Because we can’t confidently predict what will cause the next catastrophic oil spill. We’re always surprised when it happens.  Maybe it will be the sinking of a fully loaded FPSO.  Maybe it will be a seafloor landslide, like the one that hit the Taylor Energy platform, that wipes out a deepwater production hub connected to dozens of high-pressure wells.  The abandonment of a deepwater well last week by Cobalt Energy is an example.  In this case, they detected the failure of a seal on the riser pipe, and abandoned drilling before the well hit the reservoir target.  Call that a successful failure, if you will. But if the well had already been in production, what would the worst-case scenario spill look like if there had been a total loss of well control?

Here is the worst-case discharge (WCD) summary from Cobalt’s federally approved oil spill response plan for their North Platte prospect. Note that “mbo” = thousands of barrels of oil.


The top-kill operation presumably envisions using one of the new well-containment “capping stack” devices.  In that scenario, where the well doesn’t naturally bridge over by clogging itself with debris, it could take 30 days to successfully kill the well, resulting in a worst-case spill of 605,000 barrels of oil.  That’s 25.4 million gallons of oil in the water.  If we’re going to continue to push into deeper water, farther offshore, with wells tapping high-pressure reservoirs miles below the seafloor, maybe we should put a lot more effort into figuring out how to effectively clean up spilled oil.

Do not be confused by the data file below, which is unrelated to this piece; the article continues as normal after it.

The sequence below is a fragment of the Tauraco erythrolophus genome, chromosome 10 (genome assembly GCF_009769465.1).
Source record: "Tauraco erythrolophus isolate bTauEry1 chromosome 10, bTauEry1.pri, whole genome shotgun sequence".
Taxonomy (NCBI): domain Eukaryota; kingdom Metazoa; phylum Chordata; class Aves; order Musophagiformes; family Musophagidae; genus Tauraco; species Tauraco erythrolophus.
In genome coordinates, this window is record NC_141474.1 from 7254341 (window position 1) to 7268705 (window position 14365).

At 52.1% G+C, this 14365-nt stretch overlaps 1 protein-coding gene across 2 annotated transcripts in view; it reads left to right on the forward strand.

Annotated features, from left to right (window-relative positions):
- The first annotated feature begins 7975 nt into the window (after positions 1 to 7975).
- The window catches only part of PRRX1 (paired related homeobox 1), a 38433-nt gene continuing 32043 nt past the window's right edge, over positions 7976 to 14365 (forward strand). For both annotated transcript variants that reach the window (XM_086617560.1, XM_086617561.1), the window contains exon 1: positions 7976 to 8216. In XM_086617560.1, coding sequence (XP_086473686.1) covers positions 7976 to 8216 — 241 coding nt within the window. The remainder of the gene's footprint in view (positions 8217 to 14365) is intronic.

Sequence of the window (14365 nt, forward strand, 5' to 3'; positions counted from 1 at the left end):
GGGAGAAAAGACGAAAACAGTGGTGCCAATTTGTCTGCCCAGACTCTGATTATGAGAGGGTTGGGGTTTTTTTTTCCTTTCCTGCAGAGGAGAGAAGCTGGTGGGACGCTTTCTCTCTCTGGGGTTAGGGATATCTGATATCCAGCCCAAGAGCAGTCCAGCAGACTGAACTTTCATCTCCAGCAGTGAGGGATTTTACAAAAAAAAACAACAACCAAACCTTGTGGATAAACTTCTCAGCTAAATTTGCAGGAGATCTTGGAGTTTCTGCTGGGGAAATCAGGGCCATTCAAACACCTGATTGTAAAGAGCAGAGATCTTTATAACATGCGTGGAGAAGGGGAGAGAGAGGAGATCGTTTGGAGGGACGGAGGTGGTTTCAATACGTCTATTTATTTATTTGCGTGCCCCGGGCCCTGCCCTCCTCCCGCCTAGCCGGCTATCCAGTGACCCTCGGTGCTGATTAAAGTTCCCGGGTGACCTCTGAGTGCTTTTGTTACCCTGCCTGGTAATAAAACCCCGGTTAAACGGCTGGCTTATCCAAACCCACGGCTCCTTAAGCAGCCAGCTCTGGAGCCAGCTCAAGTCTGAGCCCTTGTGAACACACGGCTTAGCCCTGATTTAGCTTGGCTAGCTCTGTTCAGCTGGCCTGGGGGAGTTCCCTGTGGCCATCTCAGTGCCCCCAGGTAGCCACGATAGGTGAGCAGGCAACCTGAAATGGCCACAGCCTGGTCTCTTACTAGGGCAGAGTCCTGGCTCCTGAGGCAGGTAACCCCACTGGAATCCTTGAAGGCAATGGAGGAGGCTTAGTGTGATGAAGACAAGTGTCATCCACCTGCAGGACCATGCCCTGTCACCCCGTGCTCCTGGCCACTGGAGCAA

If we can’t — or just plain won’t — do that, then we shouldn’t be drilling where the consequences of failure are high.

Stuff Breaks.

Today we almost overlooked a little news item: Cobalt Energy, a relatively new and self-described “boutique” company working on the bleeding edge of deepwater oil exploration in the Gulf of Mexico (targeting the highly challenging, and ultradeep, “subsalt” play), had to abandon an appraisal well they were drilling more than 150 miles out in the central Gulf of Mexico.  The drilling was being done to assess the potential of their “North Platte” prospect, in water about 4,800 feet deep.

The well had reached a depth of over 20,000 feet and was being drilled from a ship called the Rowan Reliance. This was a very expensive well to abandon.

ShipSpotting.com
© Vladimir Knyaz

So what happened? According to this terse news account, there was a failure of a seal in the riser — the pipe that extends from the seafloor up to the drillship. Luckily in this instance we don’t expect any spill to result from this accident, but it’s a stark reminder: stuff breaks. Mechanical failures and human mistakes are inevitable, with increasingly high stakes as offshore drilling pushes ever deeper.

We can, and do, build incredible things in our pursuit of oil and gas.  But in water more than a mile deep, with high-pressure wells extending miles below the seafloor…will we be able to fix them when they break?

Position of the drillship Rowan Reliance on April 10, 2015, showing location of the abandoned deepwater appraisal well in Cobalt Energy’s North Platte prospect. Existing platforms and pipelines shown in orange. Seafloor topography indicated by shaded relief.